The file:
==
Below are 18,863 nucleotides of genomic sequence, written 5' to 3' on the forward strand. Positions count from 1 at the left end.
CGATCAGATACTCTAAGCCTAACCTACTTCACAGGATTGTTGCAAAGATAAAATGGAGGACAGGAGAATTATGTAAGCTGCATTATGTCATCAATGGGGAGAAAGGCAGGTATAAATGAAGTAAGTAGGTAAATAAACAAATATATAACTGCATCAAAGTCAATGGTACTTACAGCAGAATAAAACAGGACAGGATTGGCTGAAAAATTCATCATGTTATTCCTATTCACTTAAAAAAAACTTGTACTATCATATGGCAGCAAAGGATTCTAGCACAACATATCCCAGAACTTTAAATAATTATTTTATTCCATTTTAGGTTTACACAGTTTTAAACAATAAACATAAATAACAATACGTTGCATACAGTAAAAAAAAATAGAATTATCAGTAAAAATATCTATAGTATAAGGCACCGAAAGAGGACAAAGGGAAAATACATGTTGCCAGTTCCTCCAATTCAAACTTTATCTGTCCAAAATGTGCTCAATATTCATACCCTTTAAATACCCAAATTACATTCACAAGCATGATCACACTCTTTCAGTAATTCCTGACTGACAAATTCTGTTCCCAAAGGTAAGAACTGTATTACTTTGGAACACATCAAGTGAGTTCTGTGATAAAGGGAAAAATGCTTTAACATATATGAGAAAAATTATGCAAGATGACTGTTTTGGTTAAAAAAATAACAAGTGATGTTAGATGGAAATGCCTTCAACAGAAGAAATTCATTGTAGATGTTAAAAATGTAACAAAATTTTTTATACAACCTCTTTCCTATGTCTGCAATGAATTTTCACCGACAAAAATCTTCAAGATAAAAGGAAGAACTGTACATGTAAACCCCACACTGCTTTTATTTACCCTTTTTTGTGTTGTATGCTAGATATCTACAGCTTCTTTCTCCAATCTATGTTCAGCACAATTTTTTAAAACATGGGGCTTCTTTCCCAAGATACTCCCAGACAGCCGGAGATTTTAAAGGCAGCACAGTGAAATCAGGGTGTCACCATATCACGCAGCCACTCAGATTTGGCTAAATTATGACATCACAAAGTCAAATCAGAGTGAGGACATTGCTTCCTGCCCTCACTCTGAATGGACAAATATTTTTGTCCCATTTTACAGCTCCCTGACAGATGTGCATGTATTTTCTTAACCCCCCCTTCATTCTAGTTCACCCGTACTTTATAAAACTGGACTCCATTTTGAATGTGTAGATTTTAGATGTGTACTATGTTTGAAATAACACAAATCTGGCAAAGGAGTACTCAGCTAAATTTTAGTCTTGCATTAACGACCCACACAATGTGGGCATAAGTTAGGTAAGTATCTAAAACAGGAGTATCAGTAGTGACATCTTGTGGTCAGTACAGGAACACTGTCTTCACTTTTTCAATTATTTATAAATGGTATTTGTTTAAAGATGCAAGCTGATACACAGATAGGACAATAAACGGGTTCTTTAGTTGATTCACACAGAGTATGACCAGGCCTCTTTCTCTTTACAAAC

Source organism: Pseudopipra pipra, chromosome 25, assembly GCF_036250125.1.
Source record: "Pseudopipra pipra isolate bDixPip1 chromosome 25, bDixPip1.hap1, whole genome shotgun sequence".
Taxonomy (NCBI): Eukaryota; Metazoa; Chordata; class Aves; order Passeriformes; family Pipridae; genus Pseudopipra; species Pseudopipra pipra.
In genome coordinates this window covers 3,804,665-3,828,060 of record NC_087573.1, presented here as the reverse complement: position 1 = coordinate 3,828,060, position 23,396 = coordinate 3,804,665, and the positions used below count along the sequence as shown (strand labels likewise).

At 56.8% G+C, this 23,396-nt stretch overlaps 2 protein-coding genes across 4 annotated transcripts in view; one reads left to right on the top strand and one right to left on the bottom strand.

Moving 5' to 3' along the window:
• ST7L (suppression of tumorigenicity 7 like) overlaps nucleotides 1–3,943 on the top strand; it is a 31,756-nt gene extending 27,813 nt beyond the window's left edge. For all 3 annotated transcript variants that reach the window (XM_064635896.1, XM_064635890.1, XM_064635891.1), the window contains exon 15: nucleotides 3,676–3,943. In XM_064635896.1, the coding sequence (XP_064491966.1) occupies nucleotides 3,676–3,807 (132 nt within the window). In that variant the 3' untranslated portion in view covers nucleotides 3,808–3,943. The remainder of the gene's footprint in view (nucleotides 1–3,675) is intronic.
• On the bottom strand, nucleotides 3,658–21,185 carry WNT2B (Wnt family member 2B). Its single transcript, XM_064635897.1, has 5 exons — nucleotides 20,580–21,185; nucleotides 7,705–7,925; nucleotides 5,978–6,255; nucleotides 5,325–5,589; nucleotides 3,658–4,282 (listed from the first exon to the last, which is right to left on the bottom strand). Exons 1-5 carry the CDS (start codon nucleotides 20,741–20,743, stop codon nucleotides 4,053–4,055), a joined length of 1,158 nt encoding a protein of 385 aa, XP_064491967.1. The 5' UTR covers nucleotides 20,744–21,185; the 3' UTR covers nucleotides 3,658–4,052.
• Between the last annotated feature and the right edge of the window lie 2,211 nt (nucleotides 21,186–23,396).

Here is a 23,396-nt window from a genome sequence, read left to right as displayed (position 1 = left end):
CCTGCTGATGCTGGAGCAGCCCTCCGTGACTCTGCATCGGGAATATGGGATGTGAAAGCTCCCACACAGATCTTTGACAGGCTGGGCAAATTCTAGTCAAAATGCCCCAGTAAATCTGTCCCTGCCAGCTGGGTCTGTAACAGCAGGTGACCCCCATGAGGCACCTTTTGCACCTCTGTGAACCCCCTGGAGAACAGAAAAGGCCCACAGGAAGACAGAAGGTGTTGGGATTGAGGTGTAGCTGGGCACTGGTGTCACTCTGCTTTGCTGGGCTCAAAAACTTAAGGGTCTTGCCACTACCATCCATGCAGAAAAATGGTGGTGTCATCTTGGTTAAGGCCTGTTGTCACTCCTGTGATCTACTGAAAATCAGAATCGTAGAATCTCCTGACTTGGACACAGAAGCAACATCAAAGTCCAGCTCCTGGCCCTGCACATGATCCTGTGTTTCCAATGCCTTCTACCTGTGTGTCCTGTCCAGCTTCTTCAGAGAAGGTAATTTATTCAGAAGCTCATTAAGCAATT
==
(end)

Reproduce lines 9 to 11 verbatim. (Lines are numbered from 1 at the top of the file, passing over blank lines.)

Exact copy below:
• ST7L (suppression of tumorigenicity 7 like) overlaps nucleotides 1–3,943 on the top strand; it is a 31,756-nt gene extending 27,813 nt beyond the window's left edge. For all 3 annotated transcript variants that reach the window (XM_064635896.1, XM_064635890.1, XM_064635891.1), the window contains exon 15: nucleotides 3,676–3,943. In XM_064635896.1, the coding sequence (XP_064491966.1) occupies nucleotides 3,676–3,807 (132 nt within the window). In that variant the 3' untranslated portion in view covers nucleotides 3,808–3,943. The remainder of the gene's footprint in view (nucleotides 1–3,675) is intronic.
• On the bottom strand, nucleotides 3,658–21,185 carry WNT2B (Wnt family member 2B). Its single transcript, XM_064635897.1, has 5 exons — nucleotides 20,580–21,185; nucleotides 7,705–7,925; nucleotides 5,978–6,255; nucleotides 5,325–5,589; nucleotides 3,658–4,282 (listed from the first exon to the last, which is right to left on the bottom strand). Exons 1-5 carry the CDS (start codon nucleotides 20,741–20,743, stop codon nucleotides 4,053–4,055), a joined length of 1,158 nt encoding a protein of 385 aa, XP_064491967.1. The 5' UTR covers nucleotides 20,744–21,185; the 3' UTR covers nucleotides 3,658–4,052.
• Between the last annotated feature and the right edge of the window lie 2,211 nt (nucleotides 21,186–23,396).